And, of course, all of this dovetails with feminism's Deconstruction-Reconstruction of 'tainted' American culture and society and - oy! - the American Constitutional ethos and even the democratic and deliberative process. (After all: according to Nussbaum, it's not the 'process' but the 'outcome' that is important here: the 'taint' has to be thoroughly uprooted like the Biblical weeds among the wheat - and it has to be done RIGHT NOW because, neatly and slyly if also somewhat incoherently, it is a 'constitutional rights' problem.)

But then there is also this third vision of ‘rights’: Nussbaum’s Capabilities Approach. Here, as I noted in the previous Post, she is claiming that ‘formal rights’ aren’t at all enough: government must do whatever it takes in order to make sure that everyone has AN EQUAL CHANCE to exercise those rights. And once again: when government is not only tasked with keeping itself from intruding into the polity, and not only tasked with ensuring protections that not even Divine Providence has historically guaranteed in this life, but is also tasked with ensuring that absolutely nothing interferes with the Capability to Exercise the Rights that the Constitution guarantees … then you have a Benevolent Despot from hell.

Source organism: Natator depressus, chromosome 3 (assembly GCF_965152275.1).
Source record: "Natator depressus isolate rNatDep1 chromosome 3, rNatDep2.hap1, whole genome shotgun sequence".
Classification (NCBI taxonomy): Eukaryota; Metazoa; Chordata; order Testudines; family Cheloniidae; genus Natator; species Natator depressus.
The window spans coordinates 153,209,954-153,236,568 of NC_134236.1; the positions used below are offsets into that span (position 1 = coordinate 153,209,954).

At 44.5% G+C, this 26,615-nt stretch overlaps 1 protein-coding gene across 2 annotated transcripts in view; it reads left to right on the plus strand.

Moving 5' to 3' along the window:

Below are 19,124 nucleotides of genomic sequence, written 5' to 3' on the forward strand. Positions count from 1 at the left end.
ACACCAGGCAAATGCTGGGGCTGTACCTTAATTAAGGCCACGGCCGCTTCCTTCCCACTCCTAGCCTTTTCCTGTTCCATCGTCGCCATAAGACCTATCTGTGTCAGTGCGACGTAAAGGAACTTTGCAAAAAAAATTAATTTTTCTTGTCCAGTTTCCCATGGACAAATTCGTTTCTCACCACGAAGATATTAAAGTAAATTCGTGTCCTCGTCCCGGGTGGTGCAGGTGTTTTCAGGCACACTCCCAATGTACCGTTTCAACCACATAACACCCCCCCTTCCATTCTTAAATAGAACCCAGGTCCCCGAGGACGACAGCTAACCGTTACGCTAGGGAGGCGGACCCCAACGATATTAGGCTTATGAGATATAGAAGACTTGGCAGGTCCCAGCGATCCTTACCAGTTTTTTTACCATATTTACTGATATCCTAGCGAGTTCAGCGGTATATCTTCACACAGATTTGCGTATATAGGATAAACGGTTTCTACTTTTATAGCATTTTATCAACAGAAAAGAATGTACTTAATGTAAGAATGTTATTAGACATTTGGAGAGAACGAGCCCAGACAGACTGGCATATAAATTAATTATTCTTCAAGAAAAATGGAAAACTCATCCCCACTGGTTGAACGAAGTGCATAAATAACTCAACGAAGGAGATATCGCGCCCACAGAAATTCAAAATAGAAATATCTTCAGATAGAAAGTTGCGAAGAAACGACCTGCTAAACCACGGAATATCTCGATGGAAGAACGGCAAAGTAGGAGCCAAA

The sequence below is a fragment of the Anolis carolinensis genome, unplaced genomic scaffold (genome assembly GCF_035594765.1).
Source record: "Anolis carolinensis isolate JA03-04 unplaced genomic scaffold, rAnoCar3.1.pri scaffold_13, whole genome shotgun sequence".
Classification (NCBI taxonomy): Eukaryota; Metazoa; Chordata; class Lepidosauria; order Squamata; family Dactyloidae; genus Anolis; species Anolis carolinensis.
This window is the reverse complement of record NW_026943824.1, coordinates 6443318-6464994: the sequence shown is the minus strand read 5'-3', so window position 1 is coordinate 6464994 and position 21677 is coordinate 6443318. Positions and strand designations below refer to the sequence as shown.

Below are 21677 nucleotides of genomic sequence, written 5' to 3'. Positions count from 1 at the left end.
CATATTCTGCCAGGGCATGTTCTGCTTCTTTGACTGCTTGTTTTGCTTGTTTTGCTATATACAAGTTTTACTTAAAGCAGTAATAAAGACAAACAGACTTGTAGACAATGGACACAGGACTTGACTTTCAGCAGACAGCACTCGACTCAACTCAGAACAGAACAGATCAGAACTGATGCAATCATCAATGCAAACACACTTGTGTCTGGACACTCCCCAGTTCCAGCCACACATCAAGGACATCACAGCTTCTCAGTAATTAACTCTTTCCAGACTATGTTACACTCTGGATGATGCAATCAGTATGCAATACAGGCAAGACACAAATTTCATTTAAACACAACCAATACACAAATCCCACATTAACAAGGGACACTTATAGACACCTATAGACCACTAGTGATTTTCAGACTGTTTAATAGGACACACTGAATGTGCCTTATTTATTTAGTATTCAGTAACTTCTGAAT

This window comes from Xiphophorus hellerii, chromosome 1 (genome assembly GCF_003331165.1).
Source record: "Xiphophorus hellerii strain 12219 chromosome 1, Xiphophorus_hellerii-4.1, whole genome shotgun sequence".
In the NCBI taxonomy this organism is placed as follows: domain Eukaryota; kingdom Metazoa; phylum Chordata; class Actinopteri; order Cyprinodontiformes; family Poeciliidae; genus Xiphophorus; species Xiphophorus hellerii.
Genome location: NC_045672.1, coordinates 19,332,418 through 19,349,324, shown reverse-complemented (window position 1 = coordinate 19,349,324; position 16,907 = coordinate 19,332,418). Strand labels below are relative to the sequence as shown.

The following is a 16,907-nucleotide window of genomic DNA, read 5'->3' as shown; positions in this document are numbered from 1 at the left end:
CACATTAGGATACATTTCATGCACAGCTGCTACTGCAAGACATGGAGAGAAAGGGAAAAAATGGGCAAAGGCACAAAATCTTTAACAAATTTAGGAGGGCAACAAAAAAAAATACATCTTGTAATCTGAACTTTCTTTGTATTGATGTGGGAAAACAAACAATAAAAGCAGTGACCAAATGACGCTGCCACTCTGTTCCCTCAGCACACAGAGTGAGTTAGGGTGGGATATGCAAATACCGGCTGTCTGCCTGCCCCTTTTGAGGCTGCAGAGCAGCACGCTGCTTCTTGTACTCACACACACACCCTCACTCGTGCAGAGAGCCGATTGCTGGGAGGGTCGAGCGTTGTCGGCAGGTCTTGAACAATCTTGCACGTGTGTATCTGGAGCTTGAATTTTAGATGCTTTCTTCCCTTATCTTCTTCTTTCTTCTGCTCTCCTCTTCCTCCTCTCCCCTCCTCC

So when the term ‘equal rights’ is thrown around, you have to understand that there are hugely different ‘loads’ that the phrase might be made to bear. And you have to ask the speaker of the phrase just how s/he defines ‘rights’ in order to get an inkling of just how much government power will be necessary to guarantee that they are ‘equal’.

And you can’t ignore the question as to whether any earthly government has a reasonable chance of doing so much. And doing it well.

And whether the government of 1787 – not because it was ‘male’ or ‘majority’ or ‘white’ but simply because it was HUMAN – has any possibility of undertaking such a huge agenda and yet still remaining a limited government.

Thus when you hear folks saying that the Constitution is ‘defective’ or ‘quaint’ or ‘inadequate’ you have to ask yourself some very serious questions as to just what the speaker expects the government and the Constitution to be doing.

Because if feminist law is essentially implying (though slyly not saying it in so many words) that if 'limited Constitutional government' doesn't meet its demands (couched as 'equal rights' arguments) then 'limited Constitutional government' has to go ... if THAT is the core dynamic of their programme, then We most surely have a huge national discussion to conduct.